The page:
Fortuyn's ghost will haunt the Netherlands for a while yet

Disaffected voters could start flowing back to the fringes as austerity hardens.

Today the Dutch Liberals (VVD) and Labour Party (PvdA) will kick off cabinet formation talks in an atmosphere of great expectation. Since voters handed the xeno and europhobic Geert Wilders a drubbing last week, many voices in the Dutch commentariat have asserted that the country is crawling out of the shadow of another populist firebrand.

"This is the end of the insurgency of Pim Fortuyn", one political scientist told the daily De Volkskrant, referring to the flamboyant anti-immigration politician whose rise and assassination in 2002 marked the onset of a decade characterised by wobbly governments and strident protest politics. Other pundits made similar declarations, speaking of the return of normalcy or 'the end of a decade of discontent and pessimism'.

That the election results have changed the political equation in The Netherlands, is indisputable. In 2010, current PM Mark Rutte still needed the PVV's parliamentary support to prop up his shaky minority coalition of Liberals and Christian Democrats (CDA). This time around, Rutte's VVD and the PvdA have secured an ample majority in the Dutch lower house to form a centrist two-party cabinet.

But will their new coalition really preside over the dawn of a peaceable era of politics from the middle? So far, the eagerness with which some have been proclaiming a post-Fortuyn epoch may be mostly revealing of their pining for a more harmonious past.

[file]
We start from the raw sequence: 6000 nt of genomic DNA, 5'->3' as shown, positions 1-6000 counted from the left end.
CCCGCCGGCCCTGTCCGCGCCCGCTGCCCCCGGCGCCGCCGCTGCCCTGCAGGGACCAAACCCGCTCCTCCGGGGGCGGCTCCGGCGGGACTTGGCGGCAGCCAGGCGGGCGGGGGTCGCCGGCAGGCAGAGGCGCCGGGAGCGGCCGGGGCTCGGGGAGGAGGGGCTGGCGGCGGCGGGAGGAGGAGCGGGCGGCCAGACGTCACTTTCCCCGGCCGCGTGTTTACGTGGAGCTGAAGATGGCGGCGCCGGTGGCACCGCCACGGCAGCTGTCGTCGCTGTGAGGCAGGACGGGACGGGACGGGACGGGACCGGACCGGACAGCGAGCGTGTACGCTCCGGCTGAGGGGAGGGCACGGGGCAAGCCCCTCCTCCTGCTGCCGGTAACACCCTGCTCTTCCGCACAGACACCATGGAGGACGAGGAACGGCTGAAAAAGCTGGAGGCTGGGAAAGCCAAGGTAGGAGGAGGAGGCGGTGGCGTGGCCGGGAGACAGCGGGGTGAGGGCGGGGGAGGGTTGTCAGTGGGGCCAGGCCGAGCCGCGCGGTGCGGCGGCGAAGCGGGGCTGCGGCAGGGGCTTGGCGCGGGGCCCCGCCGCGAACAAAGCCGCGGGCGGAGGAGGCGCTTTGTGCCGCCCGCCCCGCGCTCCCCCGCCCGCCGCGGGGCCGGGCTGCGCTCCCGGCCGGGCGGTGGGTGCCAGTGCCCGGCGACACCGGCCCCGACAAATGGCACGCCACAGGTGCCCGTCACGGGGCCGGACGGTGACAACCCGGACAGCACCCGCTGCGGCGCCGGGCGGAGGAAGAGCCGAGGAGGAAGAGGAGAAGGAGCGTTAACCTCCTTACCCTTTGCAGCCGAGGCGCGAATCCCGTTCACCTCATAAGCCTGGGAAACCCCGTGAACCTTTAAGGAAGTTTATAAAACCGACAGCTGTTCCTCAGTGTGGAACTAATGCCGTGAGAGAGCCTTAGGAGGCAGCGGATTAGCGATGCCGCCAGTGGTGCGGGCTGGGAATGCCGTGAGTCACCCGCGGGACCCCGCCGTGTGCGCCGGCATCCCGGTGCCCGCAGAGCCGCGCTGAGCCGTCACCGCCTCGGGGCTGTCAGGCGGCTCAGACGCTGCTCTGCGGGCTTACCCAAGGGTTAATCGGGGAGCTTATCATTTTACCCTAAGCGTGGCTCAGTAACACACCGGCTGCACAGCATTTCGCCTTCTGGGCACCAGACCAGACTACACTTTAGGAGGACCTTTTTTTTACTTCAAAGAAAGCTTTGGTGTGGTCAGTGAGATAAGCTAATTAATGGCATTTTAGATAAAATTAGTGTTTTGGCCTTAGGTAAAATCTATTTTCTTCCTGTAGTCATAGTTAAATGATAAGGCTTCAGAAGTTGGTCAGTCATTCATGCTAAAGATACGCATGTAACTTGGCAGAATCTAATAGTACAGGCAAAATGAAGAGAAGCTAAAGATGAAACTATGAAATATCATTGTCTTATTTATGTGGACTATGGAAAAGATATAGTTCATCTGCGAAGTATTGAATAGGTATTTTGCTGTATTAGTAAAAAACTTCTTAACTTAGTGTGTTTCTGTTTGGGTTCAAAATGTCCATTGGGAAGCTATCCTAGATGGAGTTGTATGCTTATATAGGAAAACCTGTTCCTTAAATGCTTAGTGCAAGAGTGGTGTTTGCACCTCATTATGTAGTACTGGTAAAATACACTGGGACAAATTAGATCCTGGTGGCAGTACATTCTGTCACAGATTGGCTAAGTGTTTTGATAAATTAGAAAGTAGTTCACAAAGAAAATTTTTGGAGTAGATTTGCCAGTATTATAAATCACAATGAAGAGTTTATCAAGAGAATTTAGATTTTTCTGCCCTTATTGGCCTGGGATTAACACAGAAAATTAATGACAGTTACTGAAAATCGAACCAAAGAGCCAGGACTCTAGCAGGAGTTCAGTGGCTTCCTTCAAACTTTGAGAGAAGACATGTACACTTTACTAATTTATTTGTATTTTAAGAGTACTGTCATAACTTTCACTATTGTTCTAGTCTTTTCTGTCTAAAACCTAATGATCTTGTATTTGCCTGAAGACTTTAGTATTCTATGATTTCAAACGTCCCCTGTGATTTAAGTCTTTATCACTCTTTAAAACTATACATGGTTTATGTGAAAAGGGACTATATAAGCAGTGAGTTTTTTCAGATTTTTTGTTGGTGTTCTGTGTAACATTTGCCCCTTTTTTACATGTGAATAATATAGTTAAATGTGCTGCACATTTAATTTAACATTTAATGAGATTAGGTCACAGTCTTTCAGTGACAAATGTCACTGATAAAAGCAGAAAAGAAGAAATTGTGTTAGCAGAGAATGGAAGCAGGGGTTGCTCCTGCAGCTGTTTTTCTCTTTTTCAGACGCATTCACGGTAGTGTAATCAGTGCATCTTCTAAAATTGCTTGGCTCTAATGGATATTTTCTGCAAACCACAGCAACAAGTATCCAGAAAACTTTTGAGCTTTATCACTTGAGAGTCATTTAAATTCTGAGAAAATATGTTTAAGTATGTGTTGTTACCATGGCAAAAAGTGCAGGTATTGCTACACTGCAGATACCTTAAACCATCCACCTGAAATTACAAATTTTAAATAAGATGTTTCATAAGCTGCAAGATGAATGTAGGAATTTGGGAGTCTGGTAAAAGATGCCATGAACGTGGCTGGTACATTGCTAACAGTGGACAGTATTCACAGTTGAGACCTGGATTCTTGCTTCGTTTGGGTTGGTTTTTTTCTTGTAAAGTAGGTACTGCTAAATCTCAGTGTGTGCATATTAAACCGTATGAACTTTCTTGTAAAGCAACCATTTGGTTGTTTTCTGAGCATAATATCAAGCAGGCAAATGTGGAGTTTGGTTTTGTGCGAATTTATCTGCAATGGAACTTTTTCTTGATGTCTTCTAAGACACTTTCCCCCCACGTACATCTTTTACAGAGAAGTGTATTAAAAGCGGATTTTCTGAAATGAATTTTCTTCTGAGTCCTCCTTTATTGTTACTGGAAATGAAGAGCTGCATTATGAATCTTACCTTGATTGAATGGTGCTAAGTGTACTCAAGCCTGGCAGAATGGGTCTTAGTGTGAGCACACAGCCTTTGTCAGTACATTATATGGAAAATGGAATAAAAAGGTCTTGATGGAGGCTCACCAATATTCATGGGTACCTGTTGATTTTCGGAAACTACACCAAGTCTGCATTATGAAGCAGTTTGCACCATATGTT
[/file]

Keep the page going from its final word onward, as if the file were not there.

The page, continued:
For a good portion of the nineties, The Netherlands was seen as a land of thrifty prosperity and progressive politics, shored up by a knot of reliably centrist parties. In 1994, after CDA and VVD had pushed through welfare reforms under difficult circumstances, an 8-year coalition of PvdA, VVD and the social liberals of D66 took over. These so-called purple cabinets —a mix of the liberal blue and social democrat red— set about consolidating government finances and pursuing innovative social politics, such as the legalisation of euthanasia and the introduction of same-sex marriages.

Yet Fortuyn abruptly deprived the coalition of its jaunty hue, terming its legacy 'the ruins of Purple' instead. Astutely identifying public discontent over crime and safety, an unwieldy public sector and what he called the 'islamisation' of The Netherlands, he quickly rose to prominence, first as a member of the Livable Netherlands Party, later as the leader of the eponymous List Pim Fortuyn (LPF). When he was killed by a militant ecologist nine days before the 2002 parliamentary elections, the immediate backlash was directed against the purple parties, who suffered a resounding loss.